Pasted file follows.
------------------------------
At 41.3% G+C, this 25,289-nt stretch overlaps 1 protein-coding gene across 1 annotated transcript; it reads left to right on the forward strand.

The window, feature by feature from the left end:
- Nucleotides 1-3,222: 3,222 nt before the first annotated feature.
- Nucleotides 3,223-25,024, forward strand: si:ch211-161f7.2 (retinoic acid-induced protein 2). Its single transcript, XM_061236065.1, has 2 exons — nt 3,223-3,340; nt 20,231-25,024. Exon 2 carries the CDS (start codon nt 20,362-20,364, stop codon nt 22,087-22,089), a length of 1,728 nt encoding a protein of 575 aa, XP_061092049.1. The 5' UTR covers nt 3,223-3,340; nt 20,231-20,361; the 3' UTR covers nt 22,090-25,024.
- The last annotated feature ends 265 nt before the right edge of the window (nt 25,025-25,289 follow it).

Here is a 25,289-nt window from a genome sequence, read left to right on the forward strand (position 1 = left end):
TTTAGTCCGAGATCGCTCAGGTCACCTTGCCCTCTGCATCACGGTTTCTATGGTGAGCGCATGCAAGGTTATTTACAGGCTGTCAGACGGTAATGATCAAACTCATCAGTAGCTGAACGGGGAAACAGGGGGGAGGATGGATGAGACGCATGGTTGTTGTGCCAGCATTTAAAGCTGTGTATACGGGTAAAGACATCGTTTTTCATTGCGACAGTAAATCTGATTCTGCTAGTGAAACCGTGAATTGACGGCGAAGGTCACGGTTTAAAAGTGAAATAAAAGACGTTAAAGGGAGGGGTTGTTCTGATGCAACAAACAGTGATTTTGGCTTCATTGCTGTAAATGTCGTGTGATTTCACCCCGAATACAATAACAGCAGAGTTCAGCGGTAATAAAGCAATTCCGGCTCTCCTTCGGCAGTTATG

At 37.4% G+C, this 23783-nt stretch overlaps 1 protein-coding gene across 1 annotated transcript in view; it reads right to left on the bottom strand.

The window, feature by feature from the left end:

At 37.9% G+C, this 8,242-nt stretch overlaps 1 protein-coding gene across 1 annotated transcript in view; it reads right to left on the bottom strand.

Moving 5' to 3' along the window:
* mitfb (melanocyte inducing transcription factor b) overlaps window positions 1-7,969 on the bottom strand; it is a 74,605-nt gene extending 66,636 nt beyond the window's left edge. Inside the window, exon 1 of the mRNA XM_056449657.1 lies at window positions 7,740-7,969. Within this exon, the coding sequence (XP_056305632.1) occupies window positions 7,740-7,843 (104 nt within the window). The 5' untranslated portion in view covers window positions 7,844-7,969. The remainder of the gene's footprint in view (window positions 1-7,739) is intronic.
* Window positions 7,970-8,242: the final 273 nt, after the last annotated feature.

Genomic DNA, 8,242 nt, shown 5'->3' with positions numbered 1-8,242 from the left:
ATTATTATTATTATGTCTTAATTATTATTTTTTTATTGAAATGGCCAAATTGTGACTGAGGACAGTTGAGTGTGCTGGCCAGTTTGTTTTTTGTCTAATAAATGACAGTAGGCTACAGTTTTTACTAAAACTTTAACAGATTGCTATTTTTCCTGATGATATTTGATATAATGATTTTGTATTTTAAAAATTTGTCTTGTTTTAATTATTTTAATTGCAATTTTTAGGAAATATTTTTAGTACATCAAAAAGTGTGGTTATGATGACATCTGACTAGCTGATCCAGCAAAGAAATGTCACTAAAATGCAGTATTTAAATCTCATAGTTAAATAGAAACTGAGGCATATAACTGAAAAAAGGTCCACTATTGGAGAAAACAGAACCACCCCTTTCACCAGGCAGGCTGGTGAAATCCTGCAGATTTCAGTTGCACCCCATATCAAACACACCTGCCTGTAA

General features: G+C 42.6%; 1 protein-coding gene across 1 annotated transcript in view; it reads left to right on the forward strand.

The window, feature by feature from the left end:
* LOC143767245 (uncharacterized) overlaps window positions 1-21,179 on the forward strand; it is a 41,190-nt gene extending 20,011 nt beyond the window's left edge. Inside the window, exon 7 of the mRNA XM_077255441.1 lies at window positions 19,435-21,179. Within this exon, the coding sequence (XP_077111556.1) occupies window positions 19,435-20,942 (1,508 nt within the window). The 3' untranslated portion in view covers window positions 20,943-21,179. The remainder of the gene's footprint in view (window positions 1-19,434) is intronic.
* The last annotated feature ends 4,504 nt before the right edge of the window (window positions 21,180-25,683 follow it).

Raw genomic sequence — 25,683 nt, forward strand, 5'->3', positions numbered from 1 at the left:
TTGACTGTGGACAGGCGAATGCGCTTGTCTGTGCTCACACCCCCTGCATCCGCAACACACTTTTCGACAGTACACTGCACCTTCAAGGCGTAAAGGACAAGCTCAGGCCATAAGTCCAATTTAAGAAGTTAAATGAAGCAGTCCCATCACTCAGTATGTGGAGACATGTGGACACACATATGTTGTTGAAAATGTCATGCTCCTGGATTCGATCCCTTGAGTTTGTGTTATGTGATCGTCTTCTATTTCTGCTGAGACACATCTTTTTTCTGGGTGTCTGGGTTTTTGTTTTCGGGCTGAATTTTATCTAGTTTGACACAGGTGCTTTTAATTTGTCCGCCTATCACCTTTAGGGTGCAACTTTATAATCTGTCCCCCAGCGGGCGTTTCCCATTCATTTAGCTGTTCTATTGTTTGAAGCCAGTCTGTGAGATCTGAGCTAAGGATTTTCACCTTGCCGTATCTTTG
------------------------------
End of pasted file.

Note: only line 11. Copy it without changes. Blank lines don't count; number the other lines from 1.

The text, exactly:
Moving 5' to 3' along the window: